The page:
That's a pretty dramatic example of what I mean by being different than what they expect. If you can achieve this, you can change the entire nature of the relationship from the very first meeting.
Can you share an engagement success story?
There was a CPS worker I met who told me a great story that really captures what I mean when I talk about engagement. She had worked with a mother as a CPS worker and had to do a removal of her two children. That mother worked with in-home services and was eventually reunified with her kids.
Several years later this worker was now working in in-home services and was assigned to this same mother after a new CPS referral had occurred. She was nervous to work with the family, knowing she had removed the kids in the past. But when she arrived at the home the mom opened the door and said, "Oh my God, I am so glad to see you! I am so glad it is you!"
What that says to me is that worker had done what she needed to do to keep the kids safe in the past, but had done it in such a respectful way that the mother felt she could trust this woman any time in the future.
This just reinforces to me that engagement is always possible, even in the most difficult circumstances.
Dan Comer is part of the Coaching and Curriculum Development team at the Kempe Center for the Prevention and Treatment of Child Abuse and Neglect.
References for this and other articles in this issue
Want to sharpen your family engagement skills? Consider taking--or re-taking as a refresher--one or more of the following NC DSS-sponsored courses, all of which touch on family engagement:
- Building Cultural Safety
- Coaching Children's Caregivers through Challenging Moments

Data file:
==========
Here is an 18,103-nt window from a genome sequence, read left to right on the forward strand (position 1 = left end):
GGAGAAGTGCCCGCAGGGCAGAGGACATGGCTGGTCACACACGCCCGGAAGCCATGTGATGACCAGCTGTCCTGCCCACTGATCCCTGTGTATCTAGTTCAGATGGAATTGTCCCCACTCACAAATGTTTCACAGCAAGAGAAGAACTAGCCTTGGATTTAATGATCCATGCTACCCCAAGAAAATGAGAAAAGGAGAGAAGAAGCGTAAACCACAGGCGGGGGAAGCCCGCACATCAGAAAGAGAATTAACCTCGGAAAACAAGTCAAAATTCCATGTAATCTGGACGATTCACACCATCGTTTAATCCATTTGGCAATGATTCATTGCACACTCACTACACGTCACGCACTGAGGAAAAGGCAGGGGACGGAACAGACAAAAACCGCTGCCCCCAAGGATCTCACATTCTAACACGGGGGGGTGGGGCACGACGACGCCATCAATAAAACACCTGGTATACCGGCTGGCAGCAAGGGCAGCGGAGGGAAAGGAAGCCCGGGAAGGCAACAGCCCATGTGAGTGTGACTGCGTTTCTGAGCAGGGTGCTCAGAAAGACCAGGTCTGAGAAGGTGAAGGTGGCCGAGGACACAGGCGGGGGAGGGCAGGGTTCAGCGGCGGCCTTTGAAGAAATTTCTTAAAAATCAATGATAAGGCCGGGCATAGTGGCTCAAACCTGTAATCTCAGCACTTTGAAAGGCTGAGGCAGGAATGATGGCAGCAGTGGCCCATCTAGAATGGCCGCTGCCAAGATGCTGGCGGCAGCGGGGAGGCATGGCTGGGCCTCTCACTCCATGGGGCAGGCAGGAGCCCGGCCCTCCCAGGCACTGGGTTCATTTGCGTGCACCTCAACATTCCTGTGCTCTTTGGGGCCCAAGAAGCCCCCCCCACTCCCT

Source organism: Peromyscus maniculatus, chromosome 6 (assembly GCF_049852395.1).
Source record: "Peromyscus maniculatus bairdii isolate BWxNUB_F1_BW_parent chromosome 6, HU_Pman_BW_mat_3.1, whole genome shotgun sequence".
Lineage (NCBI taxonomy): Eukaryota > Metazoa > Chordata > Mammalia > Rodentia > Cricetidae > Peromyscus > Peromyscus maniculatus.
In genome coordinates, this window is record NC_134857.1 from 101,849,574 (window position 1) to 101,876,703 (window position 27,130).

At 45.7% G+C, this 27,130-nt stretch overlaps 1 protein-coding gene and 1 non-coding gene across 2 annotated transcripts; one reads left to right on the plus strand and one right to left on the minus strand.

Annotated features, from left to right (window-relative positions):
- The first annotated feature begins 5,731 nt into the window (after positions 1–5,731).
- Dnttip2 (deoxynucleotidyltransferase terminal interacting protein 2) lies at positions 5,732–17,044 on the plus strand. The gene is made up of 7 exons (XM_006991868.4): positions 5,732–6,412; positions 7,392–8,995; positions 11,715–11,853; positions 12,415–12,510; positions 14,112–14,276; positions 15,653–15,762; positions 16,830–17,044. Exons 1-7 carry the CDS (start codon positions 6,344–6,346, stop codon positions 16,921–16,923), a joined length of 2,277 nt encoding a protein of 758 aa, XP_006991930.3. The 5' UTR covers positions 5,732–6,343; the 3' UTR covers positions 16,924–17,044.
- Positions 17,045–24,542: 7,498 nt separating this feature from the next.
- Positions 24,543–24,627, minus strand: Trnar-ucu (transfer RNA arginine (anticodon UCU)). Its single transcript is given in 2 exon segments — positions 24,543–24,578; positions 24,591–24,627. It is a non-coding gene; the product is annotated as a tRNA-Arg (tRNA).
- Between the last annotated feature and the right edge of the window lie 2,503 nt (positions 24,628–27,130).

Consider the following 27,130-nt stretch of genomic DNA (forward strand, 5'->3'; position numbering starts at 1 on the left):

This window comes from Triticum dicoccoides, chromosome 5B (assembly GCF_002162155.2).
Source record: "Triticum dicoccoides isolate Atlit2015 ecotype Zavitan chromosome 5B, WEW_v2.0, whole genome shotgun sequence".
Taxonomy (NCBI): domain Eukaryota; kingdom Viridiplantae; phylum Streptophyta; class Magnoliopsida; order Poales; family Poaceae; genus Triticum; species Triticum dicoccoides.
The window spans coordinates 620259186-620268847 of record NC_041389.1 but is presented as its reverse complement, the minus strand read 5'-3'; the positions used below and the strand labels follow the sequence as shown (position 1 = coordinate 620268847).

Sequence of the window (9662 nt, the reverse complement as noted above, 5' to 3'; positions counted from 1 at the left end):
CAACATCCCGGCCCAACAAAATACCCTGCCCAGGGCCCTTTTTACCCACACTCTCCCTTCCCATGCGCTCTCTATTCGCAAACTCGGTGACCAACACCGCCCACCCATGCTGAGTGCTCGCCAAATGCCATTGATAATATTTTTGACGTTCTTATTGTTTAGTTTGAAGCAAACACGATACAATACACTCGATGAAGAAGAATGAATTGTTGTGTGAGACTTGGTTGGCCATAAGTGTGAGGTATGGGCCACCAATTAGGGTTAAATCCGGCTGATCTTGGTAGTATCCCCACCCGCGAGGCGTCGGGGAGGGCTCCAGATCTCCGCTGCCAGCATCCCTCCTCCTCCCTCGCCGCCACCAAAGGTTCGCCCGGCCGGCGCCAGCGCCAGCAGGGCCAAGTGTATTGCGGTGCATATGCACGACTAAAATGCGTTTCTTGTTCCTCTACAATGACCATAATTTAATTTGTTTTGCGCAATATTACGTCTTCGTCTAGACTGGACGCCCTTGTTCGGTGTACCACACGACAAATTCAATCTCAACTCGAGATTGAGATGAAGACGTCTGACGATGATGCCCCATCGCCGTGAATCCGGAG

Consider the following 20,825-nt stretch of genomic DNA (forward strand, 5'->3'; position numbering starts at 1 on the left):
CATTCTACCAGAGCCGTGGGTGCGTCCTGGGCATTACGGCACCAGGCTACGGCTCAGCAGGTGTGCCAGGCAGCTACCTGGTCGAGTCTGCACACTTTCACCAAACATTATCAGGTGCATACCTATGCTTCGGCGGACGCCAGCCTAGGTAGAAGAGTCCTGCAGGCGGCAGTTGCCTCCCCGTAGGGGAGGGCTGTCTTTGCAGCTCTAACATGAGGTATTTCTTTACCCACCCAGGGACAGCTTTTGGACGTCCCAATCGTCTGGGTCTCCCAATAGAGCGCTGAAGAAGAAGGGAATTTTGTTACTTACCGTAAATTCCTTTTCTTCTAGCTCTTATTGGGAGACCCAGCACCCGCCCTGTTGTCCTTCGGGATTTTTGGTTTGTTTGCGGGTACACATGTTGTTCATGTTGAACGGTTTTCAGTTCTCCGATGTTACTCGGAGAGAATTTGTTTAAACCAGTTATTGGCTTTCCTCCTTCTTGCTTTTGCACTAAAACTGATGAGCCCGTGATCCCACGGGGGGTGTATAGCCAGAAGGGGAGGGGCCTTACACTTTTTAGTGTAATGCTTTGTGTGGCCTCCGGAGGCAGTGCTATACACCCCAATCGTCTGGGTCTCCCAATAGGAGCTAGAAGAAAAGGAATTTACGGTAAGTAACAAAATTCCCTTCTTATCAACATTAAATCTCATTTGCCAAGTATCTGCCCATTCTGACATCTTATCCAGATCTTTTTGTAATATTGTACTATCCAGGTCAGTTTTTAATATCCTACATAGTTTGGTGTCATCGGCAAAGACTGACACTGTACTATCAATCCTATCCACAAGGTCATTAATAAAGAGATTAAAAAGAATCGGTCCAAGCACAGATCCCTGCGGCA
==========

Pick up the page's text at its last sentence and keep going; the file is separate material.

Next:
- CPS Assessments in Child Welfare Services
- CPS In-Home Child Welfare Services
- Domestic Violence Policy and Best Practices in Child Welfare
- Engaging the Non-Resident Father for Child Welfare Staff
- Introduction to Child and Family Teams
- Introduction to Supervision for Child Welfare Services
- Investigative Assessments in Child Welfare Services
- Keeping It Real: Child and Family Teams with Youth in Transition
- Motivating Substance Abusing Families to Change
- Navigating CFTs: The Role of the Facilitator
- Step by Step: An Introduction to CFTs
- The 3rd Dimension of Supervision: The Role of Supervisors in CFTs
- Understanding and Intervening in Child Neglect
North Carolina child welfare professionals employed with county child welfare agencies who want to learn more about or register for any of these courses should go to http://www.ncswLearn.org
As youth in care begin to develop their own sense of self and independence, caseworkers may find it hard engaging them in their case plans or helping them realize the impact their decisions may have on their long-term future.
This podcast (runtime: 27:53) gives caseworkers the perspective of a former youth in foster care and provides:
- Insight and tips on using Facebook to learn more about youth in care
- Information about the knowledge gaps youth may have about transitioning to adulthood
- Ways to help youth recognize the supportive adults in their lives and develop trusting relationships
Featuring: Sixto Cancel, a former youth in foster care, current consultant for the Child Welfare Capacity Building Center for States, and CEO of Think of Us.
Available at http://www.acf.hhs.gov/cb/resource/child-welfare-podcast-engaging-youth